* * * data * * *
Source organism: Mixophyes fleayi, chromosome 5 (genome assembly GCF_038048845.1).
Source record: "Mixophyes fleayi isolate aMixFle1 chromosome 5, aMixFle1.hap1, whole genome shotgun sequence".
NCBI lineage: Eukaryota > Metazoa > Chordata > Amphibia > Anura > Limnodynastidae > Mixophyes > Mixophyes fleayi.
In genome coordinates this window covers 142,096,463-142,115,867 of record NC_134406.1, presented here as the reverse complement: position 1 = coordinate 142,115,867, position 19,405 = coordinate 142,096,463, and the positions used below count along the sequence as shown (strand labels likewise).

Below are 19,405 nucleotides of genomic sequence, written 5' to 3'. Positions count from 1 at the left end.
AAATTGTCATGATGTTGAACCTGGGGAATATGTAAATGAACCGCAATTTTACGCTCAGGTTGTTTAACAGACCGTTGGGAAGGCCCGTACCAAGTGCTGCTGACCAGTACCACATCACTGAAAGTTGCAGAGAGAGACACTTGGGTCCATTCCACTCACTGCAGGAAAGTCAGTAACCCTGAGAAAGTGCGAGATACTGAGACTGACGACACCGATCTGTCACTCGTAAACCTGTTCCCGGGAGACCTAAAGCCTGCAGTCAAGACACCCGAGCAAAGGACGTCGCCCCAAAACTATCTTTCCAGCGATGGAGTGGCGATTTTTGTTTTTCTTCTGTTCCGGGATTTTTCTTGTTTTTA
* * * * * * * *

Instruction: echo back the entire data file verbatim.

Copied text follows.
Source organism: Mixophyes fleayi, chromosome 5 (genome assembly GCF_038048845.1).
Source record: "Mixophyes fleayi isolate aMixFle1 chromosome 5, aMixFle1.hap1, whole genome shotgun sequence".
NCBI lineage: Eukaryota > Metazoa > Chordata > Amphibia > Anura > Limnodynastidae > Mixophyes > Mixophyes fleayi.
In genome coordinates this window covers 142,096,463-142,115,867 of record NC_134406.1, presented here as the reverse complement: position 1 = coordinate 142,115,867, position 19,405 = coordinate 142,096,463, and the positions used below count along the sequence as shown (strand labels likewise).

Below are 19,405 nucleotides of genomic sequence, written 5' to 3'. Positions count from 1 at the left end.
AAATTGTCATGATGTTGAACCTGGGGAATATGTAAATGAACCGCAATTTTACGCTCAGGTTGTTTAACAGACCGTTGGGAAGGCCCGTACCAAGTGCTGCTGACCAGTACCACATCACTGAAAGTTGCAGAGAGAGACACTTGGGTCCATTCCACTCACTGCAGGAAAGTCAGTAACCCTGAGAAAGTGCGAGATACTGAGACTGACGACACCGATCTGTCACTCGTAAACCTGTTCCCGGGAGACCTAAAGCCTGCAGTCAAGACACCCGAGCAAAGGACGTCGCCCCAAAACTATCTTTCCAGCGATGGAGTGGCGATTTTTGTTTTTCTTCTGTTCCGGGATTTTTCTTGTTTTTA